How Long To Keep Documents

On the heels of finishing our Admin Makeover, I thought I’d share the guidelines I use to keep our filing under control, since it can be a little tricky to figure out how long to keep documents and when to throw them out. 

Toss After One Year

  • Most utility bills
  • Employment benefit information
  • Most sales receipts (excluding those for itemized deductions and big ticket purchases)
Toss After Three Years
  • Explanation of health insurance benefits (as long as claims are settled)
  • Insurance policies (as long as you have no claims still in process)
  • Bank and credit card statements (if you don’t itemize deductions)
Toss After Five Years
  • Mortgage statements (as long as your year-end statements clearly show the total amount you’ve paid in interest and property taxes over the course of the year)
Retain for Seven Years
  • Tax returns and tax forms (W-2, 1099, etc.)
  • Bank and credit card statements (if you do itemize deductions)
  • Pay stubs
  • Canceled checks and receipts for any tax-deductible expenses (annual mortgage interest and property taxes, deductible business expenses, child-care bills, out-of-pocket medical costs)
  • Select phone and utility bills (to prove residence)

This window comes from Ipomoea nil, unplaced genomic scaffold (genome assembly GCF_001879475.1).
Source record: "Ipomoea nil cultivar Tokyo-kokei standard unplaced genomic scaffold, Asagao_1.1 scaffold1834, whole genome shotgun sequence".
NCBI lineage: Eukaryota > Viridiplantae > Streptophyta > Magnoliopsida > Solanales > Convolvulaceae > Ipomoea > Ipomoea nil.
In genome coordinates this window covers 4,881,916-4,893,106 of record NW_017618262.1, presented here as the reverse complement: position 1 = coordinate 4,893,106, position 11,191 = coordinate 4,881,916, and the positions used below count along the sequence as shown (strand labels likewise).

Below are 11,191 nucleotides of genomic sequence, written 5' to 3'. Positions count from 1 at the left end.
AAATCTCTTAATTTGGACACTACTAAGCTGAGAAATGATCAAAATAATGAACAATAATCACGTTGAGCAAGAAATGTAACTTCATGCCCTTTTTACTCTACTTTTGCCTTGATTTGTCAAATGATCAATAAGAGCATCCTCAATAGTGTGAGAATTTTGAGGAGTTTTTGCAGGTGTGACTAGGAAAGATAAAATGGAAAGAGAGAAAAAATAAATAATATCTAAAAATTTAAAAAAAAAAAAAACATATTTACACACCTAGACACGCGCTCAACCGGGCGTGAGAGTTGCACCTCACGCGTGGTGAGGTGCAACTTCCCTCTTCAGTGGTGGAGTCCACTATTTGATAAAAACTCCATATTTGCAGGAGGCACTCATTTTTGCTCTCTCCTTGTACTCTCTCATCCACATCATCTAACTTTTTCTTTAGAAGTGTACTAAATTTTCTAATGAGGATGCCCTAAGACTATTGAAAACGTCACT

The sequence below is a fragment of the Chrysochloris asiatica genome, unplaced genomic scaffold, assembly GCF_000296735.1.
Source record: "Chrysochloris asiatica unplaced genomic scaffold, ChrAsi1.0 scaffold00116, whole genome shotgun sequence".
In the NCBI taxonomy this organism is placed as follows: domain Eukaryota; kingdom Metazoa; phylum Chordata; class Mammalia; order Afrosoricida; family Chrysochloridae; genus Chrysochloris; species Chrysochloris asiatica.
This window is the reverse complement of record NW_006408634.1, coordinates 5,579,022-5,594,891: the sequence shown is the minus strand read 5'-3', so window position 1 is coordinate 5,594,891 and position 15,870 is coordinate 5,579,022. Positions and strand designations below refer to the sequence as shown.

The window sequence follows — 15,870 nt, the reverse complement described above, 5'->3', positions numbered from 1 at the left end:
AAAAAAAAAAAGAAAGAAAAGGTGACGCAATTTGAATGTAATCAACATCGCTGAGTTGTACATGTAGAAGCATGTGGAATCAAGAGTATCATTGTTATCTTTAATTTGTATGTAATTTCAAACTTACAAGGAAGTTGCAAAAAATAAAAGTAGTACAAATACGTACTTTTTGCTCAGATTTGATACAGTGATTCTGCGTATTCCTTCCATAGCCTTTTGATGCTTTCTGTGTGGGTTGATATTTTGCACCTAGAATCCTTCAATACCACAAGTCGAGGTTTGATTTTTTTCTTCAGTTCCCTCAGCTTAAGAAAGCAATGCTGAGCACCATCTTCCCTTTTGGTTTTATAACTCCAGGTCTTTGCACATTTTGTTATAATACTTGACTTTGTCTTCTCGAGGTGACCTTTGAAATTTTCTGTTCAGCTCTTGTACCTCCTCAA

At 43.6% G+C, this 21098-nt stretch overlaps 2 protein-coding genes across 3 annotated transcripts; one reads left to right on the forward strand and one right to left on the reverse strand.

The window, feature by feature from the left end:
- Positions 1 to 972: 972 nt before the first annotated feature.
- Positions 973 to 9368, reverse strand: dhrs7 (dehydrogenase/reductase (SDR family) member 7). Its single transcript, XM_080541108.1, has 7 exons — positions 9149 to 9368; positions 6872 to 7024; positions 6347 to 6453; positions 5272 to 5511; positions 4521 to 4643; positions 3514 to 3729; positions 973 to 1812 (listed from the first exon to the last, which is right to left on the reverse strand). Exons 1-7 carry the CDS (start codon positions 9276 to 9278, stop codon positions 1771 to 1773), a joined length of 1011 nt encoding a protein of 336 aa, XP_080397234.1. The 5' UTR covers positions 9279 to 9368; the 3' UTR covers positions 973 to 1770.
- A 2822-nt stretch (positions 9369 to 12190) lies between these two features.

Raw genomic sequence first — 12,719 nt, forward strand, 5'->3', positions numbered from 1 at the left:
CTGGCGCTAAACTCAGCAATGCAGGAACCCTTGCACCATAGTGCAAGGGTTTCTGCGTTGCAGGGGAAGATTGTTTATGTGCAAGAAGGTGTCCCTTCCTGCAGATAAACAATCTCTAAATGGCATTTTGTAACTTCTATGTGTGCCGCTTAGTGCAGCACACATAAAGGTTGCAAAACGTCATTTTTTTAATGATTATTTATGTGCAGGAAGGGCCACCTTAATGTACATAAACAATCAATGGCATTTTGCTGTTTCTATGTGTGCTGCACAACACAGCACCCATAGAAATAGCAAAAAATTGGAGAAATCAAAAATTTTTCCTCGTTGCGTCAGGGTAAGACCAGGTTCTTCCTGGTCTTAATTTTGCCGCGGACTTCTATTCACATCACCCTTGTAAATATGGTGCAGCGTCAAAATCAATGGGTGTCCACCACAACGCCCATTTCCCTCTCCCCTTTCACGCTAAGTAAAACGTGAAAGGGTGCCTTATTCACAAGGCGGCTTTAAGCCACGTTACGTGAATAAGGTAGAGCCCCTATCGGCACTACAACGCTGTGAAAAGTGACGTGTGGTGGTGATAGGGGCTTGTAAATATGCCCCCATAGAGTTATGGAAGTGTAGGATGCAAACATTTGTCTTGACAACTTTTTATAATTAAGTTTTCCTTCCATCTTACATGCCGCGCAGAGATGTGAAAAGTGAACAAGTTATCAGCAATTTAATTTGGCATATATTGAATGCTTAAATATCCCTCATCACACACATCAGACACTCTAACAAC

Keep Indefinitely
  • Confirmation slips that list the purchase price of any investments you own
  • Home-improvement records (for as long as you own the home)
  • Receipts for big ticket items (where replacement cost exceeds the deductible on your homeowners’ or renters’ insurance policy)
  • Beneficiary designations
  • Medical records
Other Tips
  • It’s really easy to go paperless for almost everything now – switching your bank and credit card statements to online (paperless) delivery reduces household mess, is environmentally friendly and makes it easier to find documents quickly. Many companies also offer incentives for going paperless (Wells Fargo, for example, paid us $10 for switching to online-only bank statements)
  • Think about investing in a scanner and scanning all the documents you need to keep – once they’re scanned and saved, shred the originals for even better home office organization.

Of course, this all assumes you live in the States. I only worked in the UK for a short while (between graduating and emigrating) and I can’t remember enough about taxes there to be able to create a comparable list for my British readers. Still, this might give you an idea of what to think about when you’re deciding how to reduce your paper clutter.